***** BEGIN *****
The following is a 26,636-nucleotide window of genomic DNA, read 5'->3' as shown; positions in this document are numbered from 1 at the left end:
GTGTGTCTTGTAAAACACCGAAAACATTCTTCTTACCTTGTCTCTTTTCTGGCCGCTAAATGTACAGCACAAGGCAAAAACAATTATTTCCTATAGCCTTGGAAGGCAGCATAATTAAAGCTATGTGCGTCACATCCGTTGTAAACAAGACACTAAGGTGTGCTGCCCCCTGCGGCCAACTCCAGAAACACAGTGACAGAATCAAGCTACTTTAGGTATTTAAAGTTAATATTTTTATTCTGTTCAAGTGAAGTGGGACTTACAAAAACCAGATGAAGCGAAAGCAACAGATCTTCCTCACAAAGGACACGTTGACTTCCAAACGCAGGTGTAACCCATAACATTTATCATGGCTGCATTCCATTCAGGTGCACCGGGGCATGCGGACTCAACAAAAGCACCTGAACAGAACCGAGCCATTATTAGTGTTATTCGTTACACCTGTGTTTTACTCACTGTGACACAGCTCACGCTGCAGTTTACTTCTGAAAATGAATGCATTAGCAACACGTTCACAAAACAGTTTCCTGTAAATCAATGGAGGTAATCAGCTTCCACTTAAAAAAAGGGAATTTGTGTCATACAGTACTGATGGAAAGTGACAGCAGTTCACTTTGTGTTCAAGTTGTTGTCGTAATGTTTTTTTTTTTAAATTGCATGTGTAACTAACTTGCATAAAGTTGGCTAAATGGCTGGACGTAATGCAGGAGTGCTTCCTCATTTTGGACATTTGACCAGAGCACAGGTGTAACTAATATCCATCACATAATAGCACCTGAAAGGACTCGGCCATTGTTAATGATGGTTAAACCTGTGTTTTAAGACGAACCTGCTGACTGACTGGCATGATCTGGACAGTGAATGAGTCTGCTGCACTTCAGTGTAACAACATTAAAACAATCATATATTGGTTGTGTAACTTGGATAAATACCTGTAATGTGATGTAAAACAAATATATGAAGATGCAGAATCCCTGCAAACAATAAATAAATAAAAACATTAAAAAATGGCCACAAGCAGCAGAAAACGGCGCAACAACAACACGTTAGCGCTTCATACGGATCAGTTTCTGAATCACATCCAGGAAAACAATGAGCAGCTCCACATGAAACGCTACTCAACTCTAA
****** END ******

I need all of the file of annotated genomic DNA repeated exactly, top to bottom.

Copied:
The following is a 26,636-nucleotide window of genomic DNA, read 5'->3' as shown; positions in this document are numbered from 1 at the left end:
GTGTGTCTTGTAAAACACCGAAAACATTCTTCTTACCTTGTCTCTTTTCTGGCCGCTAAATGTACAGCACAAGGCAAAAACAATTATTTCCTATAGCCTTGGAAGGCAGCATAATTAAAGCTATGTGCGTCACATCCGTTGTAAACAAGACACTAAGGTGTGCTGCCCCCTGCGGCCAACTCCAGAAACACAGTGACAGAATCAAGCTACTTTAGGTATTTAAAGTTAATATTTTTATTCTGTTCAAGTGAAGTGGGACTTACAAAAACCAGATGAAGCGAAAGCAACAGATCTTCCTCACAAAGGACACGTTGACTTCCAAACGCAGGTGTAACCCATAACATTTATCATGGCTGCATTCCATTCAGGTGCACCGGGGCATGCGGACTCAACAAAAGCACCTGAACAGAACCGAGCCATTATTAGTGTTATTCGTTACACCTGTGTTTTACTCACTGTGACACAGCTCACGCTGCAGTTTACTTCTGAAAATGAATGCATTAGCAACACGTTCACAAAACAGTTTCCTGTAAATCAATGGAGGTAATCAGCTTCCACTTAAAAAAAGGGAATTTGTGTCATACAGTACTGATGGAAAGTGACAGCAGTTCACTTTGTGTTCAAGTTGTTGTCGTAATGTTTTTTTTTTTAAATTGCATGTGTAACTAACTTGCATAAAGTTGGCTAAATGGCTGGACGTAATGCAGGAGTGCTTCCTCATTTTGGACATTTGACCAGAGCACAGGTGTAACTAATATCCATCACATAATAGCACCTGAAAGGACTCGGCCATTGTTAATGATGGTTAAACCTGTGTTTTAAGACGAACCTGCTGACTGACTGGCATGATCTGGACAGTGAATGAGTCTGCTGCACTTCAGTGTAACAACATTAAAACAATCATATATTGGTTGTGTAACTTGGATAAATACCTGTAATGTGATGTAAAACAAATATATGAAGATGCAGAATCCCTGCAAACAATAAATAAATAAAAACATTAAAAAATGGCCACAAGCAGCAGAAAACGGCGCAACAACAACACGTTAGCGCTTCATACGGATCAGTTTCTGAATCACATCCAGGAAAACAATGAGCAGCTCCACATGAAACGCTACTCAACTCTAA